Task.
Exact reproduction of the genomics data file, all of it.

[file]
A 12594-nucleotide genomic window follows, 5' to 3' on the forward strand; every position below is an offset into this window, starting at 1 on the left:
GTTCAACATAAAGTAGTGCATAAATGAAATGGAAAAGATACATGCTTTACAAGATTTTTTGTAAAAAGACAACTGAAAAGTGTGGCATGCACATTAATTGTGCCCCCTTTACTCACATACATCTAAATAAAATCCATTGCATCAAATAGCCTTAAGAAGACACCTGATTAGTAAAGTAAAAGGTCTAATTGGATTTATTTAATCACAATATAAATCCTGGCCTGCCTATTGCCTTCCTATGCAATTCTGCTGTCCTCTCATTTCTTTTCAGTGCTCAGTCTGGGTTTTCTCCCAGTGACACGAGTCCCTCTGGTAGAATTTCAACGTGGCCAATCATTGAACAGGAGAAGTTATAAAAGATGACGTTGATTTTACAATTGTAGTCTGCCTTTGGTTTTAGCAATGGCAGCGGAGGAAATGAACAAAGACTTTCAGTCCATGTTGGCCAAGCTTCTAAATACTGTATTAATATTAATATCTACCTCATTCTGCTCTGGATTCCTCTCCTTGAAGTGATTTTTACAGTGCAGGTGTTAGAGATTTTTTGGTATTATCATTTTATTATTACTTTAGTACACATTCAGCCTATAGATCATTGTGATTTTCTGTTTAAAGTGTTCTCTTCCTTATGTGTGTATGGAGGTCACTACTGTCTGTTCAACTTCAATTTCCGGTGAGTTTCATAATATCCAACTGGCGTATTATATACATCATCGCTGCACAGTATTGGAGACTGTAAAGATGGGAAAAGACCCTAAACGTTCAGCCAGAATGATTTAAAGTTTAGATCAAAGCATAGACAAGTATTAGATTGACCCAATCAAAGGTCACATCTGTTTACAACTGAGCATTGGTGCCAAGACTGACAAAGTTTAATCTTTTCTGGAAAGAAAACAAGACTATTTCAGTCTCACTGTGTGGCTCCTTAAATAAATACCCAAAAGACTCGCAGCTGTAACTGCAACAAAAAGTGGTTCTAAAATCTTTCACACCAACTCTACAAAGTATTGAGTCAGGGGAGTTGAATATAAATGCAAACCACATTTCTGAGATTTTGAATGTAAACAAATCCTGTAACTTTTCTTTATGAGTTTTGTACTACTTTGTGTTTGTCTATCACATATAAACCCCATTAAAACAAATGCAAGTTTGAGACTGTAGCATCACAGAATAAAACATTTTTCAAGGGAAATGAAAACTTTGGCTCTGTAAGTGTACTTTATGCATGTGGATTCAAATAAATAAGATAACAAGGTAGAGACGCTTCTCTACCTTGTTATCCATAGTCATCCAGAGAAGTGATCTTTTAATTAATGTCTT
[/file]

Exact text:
A 12594-nucleotide genomic window follows, 5' to 3' on the forward strand; every position below is an offset into this window, starting at 1 on the left:
GTTCAACATAAAGTAGTGCATAAATGAAATGGAAAAGATACATGCTTTACAAGATTTTTTGTAAAAAGACAACTGAAAAGTGTGGCATGCACATTAATTGTGCCCCCTTTACTCACATACATCTAAATAAAATCCATTGCATCAAATAGCCTTAAGAAGACACCTGATTAGTAAAGTAAAAGGTCTAATTGGATTTATTTAATCACAATATAAATCCTGGCCTGCCTATTGCCTTCCTATGCAATTCTGCTGTCCTCTCATTTCTTTTCAGTGCTCAGTCTGGGTTTTCTCCCAGTGACACGAGTCCCTCTGGTAGAATTTCAACGTGGCCAATCATTGAACAGGAGAAGTTATAAAAGATGACGTTGATTTTACAATTGTAGTCTGCCTTTGGTTTTAGCAATGGCAGCGGAGGAAATGAACAAAGACTTTCAGTCCATGTTGGCCAAGCTTCTAAATACTGTATTAATATTAATATCTACCTCATTCTGCTCTGGATTCCTCTCCTTGAAGTGATTTTTACAGTGCAGGTGTTAGAGATTTTTTGGTATTATCATTTTATTATTACTTTAGTACACATTCAGCCTATAGATCATTGTGATTTTCTGTTTAAAGTGTTCTCTTCCTTATGTGTGTATGGAGGTCACTACTGTCTGTTCAACTTCAATTTCCGGTGAGTTTCATAATATCCAACTGGCGTATTATATACATCATCGCTGCACAGTATTGGAGACTGTAAAGATGGGAAAAGACCCTAAACGTTCAGCCAGAATGATTTAAAGTTTAGATCAAAGCATAGACAAGTATTAGATTGACCCAATCAAAGGTCACATCTGTTTACAACTGAGCATTGGTGCCAAGACTGACAAAGTTTAATCTTTTCTGGAAAGAAAACAAGACTATTTCAGTCTCACTGTGTGGCTCCTTAAATAAATACCCAAAAGACTCGCAGCTGTAACTGCAACAAAAAGTGGTTCTAAAATCTTTCACACCAACTCTACAAAGTATTGAGTCAGGGGAGTTGAATATAAATGCAAACCACATTTCTGAGATTTTGAATGTAAACAAATCCTGTAACTTTTCTTTATGAGTTTTGTACTACTTTGTGTTTGTCTATCACATATAAACCCCATTAAAACAAATGCAAGTTTGAGACTGTAGCATCACAGAATAAAACATTTTTCAAGGGAAATGAAAACTTTGGCTCTGTAAGTGTACTTTATGCATGTGGATTCAAATAAATAAGATAACAAGGTAGAGACGCTTCTCTACCTTGTTATCCATAGTCATCCAGAGAAGTGATCTTTTAATTAATGTCTT